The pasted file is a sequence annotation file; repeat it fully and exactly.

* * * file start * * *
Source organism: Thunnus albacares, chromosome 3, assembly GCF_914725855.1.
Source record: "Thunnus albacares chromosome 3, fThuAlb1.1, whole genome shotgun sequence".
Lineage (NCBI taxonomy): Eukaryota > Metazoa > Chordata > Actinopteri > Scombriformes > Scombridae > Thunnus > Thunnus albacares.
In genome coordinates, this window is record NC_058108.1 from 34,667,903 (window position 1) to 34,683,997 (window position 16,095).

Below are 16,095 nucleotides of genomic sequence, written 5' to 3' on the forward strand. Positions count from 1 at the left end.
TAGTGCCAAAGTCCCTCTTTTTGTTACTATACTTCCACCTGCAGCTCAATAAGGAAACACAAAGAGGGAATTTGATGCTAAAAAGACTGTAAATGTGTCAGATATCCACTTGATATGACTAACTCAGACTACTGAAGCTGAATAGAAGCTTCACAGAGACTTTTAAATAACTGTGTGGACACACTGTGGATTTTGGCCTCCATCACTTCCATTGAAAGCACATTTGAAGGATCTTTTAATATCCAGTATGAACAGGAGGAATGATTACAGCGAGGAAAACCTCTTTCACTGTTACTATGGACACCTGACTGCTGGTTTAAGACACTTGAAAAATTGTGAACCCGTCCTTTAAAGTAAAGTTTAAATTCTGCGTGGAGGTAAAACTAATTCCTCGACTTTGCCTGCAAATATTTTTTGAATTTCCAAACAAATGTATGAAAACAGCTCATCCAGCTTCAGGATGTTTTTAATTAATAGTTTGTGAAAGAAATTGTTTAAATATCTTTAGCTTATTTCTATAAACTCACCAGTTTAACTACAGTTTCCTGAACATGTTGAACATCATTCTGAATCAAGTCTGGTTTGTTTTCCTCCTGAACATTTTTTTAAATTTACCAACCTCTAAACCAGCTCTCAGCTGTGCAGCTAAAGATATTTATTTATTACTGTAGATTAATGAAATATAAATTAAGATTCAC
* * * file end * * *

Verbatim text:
Source organism: Thunnus albacares, chromosome 3, assembly GCF_914725855.1.
Source record: "Thunnus albacares chromosome 3, fThuAlb1.1, whole genome shotgun sequence".
Lineage (NCBI taxonomy): Eukaryota > Metazoa > Chordata > Actinopteri > Scombriformes > Scombridae > Thunnus > Thunnus albacares.
In genome coordinates, this window is record NC_058108.1 from 34,667,903 (window position 1) to 34,683,997 (window position 16,095).

Below are 16,095 nucleotides of genomic sequence, written 5' to 3' on the forward strand. Positions count from 1 at the left end.
TAGTGCCAAAGTCCCTCTTTTTGTTACTATACTTCCACCTGCAGCTCAATAAGGAAACACAAAGAGGGAATTTGATGCTAAAAAGACTGTAAATGTGTCAGATATCCACTTGATATGACTAACTCAGACTACTGAAGCTGAATAGAAGCTTCACAGAGACTTTTAAATAACTGTGTGGACACACTGTGGATTTTGGCCTCCATCACTTCCATTGAAAGCACATTTGAAGGATCTTTTAATATCCAGTATGAACAGGAGGAATGATTACAGCGAGGAAAACCTCTTTCACTGTTACTATGGACACCTGACTGCTGGTTTAAGACACTTGAAAAATTGTGAACCCGTCCTTTAAAGTAAAGTTTAAATTCTGCGTGGAGGTAAAACTAATTCCTCGACTTTGCCTGCAAATATTTTTTGAATTTCCAAACAAATGTATGAAAACAGCTCATCCAGCTTCAGGATGTTTTTAATTAATAGTTTGTGAAAGAAATTGTTTAAATATCTTTAGCTTATTTCTATAAACTCACCAGTTTAACTACAGTTTCCTGAACATGTTGAACATCATTCTGAATCAAGTCTGGTTTGTTTTCCTCCTGAACATTTTTTTAAATTTACCAACCTCTAAACCAGCTCTCAGCTGTGCAGCTAAAGATATTTATTTATTACTGTAGATTAATGAAATATAAATTAAGATTCAC